Yes, Tim wants a big family, too. When we were dating, even, we used to tell people if we ever got married, we wanted to have 14 kids. And we were serious.
Yes, I've said we were done after each of the children was born. And then I changed my mind when they started talking and walking.
No, actually, I hate babies (I've loved my own--but for the peopleness of them, not the babyness of them). When someone else walks into a room with their newborn, I invariably think, "No, I DON'T want to hold that. Why would I?" But I love toddlers and kids.
No, pregnancy is not easy for me. Actually, I loathe it. Actually, I get sick for a good chunk of most of my pregnancies, and pretty much find it a miserable YEAR-LONG experience because I also recover very slowly (not inclined to leave the house, for example for 4 months after instead of the "usual" 2 or less, don't feel like exercising for 18 months after). Plus epidurals leave me with numb spots on my body for 6-8 MONTHS, so there's all kinds of weird discomfort associated with pregnancy and childbirth. But some things are nasty and worth it.
And thank you for admiring me for doing it--Tim is admirable, too, and God bless you, too, you poor thing!
No, we don't know what we'll name the baby. We never do until it's born. But we like to give our children names that are also attached to some hero they can look up to (like a scripture hero, or a family history hero). Consequently, we do have a list that includes names like Isaac, Jacob, Sophie (Sophronia), Elizabeth.....solid names with solid role models attached to them. One of us has always known the baby's name shortly after each was born, so I assume we'll figure it out. The kids have added such names as Tag Grapejuice, Felicity, and James Iguana to the list for good measure.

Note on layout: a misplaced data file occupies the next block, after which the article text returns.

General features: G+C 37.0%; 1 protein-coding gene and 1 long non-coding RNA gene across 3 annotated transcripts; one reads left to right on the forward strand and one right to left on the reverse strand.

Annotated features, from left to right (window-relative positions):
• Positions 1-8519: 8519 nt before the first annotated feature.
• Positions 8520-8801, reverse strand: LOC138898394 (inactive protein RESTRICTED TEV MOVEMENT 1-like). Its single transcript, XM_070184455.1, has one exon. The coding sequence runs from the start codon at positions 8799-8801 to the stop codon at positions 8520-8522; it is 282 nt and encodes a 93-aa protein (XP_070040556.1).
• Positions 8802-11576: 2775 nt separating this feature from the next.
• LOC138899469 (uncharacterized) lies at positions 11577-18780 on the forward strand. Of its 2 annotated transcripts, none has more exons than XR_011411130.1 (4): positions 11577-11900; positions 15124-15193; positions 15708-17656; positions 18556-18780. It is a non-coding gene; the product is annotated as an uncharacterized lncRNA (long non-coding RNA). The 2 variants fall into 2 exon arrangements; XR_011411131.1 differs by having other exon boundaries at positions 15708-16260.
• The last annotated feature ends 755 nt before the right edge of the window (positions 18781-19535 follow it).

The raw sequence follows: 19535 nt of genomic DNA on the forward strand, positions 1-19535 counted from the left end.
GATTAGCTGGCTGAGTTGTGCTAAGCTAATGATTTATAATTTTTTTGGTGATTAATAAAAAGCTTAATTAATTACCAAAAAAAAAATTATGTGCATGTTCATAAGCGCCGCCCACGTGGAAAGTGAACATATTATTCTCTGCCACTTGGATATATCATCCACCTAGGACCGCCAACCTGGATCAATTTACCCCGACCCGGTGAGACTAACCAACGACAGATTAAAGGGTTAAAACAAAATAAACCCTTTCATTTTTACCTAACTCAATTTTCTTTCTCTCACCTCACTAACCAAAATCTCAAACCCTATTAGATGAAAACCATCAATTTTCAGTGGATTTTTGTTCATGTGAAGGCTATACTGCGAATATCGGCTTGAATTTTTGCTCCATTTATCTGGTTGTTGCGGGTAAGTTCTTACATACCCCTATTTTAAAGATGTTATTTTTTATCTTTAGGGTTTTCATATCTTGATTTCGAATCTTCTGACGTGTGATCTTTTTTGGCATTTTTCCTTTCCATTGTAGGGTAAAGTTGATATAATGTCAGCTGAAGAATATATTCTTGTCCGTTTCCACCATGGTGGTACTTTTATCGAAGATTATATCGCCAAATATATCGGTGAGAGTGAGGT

I'm not ever sure how to answer people who say, "I could never do that." or "How do you do that?"
Honestly, my first response to the second question (which I've never let out publicly but want to some day) involves explaining things in detail and then saying, "Really, your mother should have told you all about this."
Usually I end up mumbling something like:
Well, I'm one of the lucky women who doesn't have to go to work every day.
You have to do what's right for YOUR family, and this was what's right for MY family.
Well, I am lucky and have a really happy marriage, so we can handle raising a big family.
It's not really that hard--two isn't much worse than one once they aren't babies anymore because they keep each other occupied. I actually get MORE time to myself than I did with one baby. And 5 isn't so different from 3. Especially since they're not ALL babies. The big kids pretty much can take care of themselves--and help with the little ones.
Oh, well, I let some things slide. I don't keep house, for example. (Which is true but always gets a laugh--it's so unbelievable that they think I'm just joking.)
The comments that Tim gets are different, but incredibly not supportive and, with both the comments both of us receive looked at as a whole, reveal a societal ideal that says babies are a curse women can and should avoid, and that REAL women want jobs instead of babies, and that the joys of womanhood are tied up in career, social status (which is based on career and money), and using our talents (to get social status and money, of course)--anything but raising children. (Which is actually REALLY funny to me because, despite all the "modern" women's vehement condemnation of the Victorian woman, this is the exact ideal the Victorian women were set up for--the richest and most powerful women then also aspired to have few children and have someone else raise them.).